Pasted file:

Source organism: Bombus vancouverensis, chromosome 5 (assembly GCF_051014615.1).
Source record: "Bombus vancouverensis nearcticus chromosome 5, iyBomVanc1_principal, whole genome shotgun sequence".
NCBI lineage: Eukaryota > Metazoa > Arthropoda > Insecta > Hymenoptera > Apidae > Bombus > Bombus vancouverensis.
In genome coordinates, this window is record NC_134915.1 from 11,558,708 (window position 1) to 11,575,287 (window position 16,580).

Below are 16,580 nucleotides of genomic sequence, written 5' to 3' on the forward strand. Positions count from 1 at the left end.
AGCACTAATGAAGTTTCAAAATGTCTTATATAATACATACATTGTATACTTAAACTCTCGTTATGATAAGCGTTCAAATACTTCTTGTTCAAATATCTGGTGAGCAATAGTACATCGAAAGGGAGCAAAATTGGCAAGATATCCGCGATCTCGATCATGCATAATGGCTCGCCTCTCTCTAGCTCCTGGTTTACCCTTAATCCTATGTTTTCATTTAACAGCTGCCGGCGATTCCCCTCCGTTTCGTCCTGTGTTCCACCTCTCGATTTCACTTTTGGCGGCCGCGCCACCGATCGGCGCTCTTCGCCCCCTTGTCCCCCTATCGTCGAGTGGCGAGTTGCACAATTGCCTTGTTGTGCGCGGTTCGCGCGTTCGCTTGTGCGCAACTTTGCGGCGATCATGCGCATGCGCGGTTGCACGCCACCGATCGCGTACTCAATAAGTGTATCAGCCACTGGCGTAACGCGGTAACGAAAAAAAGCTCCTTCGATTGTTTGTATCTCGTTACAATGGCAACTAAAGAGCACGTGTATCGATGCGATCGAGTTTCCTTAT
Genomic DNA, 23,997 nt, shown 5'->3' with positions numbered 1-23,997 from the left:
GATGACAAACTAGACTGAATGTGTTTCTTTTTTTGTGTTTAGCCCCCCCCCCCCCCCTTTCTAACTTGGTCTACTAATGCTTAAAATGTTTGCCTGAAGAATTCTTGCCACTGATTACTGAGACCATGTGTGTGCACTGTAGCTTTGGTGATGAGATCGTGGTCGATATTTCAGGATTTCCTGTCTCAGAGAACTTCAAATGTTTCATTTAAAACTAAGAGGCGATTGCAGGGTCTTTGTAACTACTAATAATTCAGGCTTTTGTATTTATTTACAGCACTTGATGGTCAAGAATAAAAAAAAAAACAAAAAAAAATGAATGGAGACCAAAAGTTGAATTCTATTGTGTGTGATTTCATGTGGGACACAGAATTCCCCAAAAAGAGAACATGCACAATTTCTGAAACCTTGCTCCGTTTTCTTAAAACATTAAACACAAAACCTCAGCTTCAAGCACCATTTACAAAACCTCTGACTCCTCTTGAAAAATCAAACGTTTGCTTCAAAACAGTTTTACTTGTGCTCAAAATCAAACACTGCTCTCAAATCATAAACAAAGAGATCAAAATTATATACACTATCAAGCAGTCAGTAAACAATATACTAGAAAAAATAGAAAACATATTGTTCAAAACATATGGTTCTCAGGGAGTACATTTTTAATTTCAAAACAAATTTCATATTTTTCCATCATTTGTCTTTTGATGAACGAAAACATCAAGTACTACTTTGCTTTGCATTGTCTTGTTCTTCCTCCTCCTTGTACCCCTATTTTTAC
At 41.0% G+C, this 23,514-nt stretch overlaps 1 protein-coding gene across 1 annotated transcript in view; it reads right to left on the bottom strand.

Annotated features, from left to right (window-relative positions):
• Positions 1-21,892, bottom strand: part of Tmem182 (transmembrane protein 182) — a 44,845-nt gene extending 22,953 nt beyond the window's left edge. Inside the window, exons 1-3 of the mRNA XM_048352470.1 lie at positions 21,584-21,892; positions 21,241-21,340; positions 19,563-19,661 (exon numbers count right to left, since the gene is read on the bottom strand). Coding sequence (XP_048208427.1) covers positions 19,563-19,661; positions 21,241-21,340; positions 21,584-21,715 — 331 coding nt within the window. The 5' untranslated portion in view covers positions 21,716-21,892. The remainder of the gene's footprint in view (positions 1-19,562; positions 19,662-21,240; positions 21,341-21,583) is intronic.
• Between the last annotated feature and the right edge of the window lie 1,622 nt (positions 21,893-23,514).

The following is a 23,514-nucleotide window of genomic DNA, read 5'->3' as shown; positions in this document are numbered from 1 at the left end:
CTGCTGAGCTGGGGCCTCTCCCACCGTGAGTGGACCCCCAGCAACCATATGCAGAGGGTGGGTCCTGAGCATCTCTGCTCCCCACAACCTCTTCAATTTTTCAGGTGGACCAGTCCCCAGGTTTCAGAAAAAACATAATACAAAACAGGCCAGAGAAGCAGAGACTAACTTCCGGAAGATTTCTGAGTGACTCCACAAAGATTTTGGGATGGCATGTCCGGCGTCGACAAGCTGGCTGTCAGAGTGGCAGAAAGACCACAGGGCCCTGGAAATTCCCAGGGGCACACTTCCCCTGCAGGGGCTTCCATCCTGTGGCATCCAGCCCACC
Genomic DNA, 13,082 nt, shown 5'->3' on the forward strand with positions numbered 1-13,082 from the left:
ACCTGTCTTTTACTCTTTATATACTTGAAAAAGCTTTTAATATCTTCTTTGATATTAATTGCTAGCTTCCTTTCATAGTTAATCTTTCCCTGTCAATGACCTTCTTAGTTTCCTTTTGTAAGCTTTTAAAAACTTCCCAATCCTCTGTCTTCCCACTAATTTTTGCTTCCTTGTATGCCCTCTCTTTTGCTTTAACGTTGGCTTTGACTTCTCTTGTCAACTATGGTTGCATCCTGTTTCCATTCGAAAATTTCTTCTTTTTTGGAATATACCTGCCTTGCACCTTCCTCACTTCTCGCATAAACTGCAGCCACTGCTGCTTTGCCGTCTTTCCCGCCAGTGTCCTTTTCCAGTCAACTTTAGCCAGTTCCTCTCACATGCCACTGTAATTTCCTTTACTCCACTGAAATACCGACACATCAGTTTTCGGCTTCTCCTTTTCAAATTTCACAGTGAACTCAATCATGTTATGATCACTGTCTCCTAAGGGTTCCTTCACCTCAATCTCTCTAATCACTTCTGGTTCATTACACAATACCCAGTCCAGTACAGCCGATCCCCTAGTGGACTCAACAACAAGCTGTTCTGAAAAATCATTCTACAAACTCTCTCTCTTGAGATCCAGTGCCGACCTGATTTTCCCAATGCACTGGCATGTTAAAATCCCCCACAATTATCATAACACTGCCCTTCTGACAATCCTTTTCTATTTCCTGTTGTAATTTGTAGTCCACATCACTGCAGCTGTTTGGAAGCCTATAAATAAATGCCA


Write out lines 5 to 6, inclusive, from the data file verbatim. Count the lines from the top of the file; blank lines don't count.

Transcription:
Below are 16,580 nucleotides of genomic sequence, written 5' to 3' on the forward strand. Positions count from 1 at the left end.
AGCACTAATGAAGTTTCAAAATGTCTTATATAATACATACATTGTATACTTAAACTCTCGTTATGATAAGCGTTCAAATACTTCTTGTTCAAATATCTGGTGAGCAATAGTACATCGAAAGGGAGCAAAATTGGCAAGATATCCGCGATCTCGATCATGCATAATGGCTCGCCTCTCTCTAGCTCCTGGTTTACCCTTAATCCTATGTTTTCATTTAACAGCTGCCGGCGATTCCCCTCCGTTTCGTCCTGTGTTCCACCTCTCGATTTCACTTTTGGCGGCCGCGCCACCGATCGGCGCTCTTCGCCCCCTTGTCCCCCTATCGTCGAGTGGCGAGTTGCACAATTGCCTTGTTGTGCGCGGTTCGCGCGTTCGCTTGTGCGCAACTTTGCGGCGATCATGCGCATGCGCGGTTGCACGCCACCGATCGCGTACTCAATAAGTGTATCAGCCACTGGCGTAACGCGGTAACGAAAAAAAGCTCCTTCGATTGTTTGTATCTCGTTACAATGGCAACTAAAGAGCACGTGTATCGATGCGATCGAGTTTCCTTAT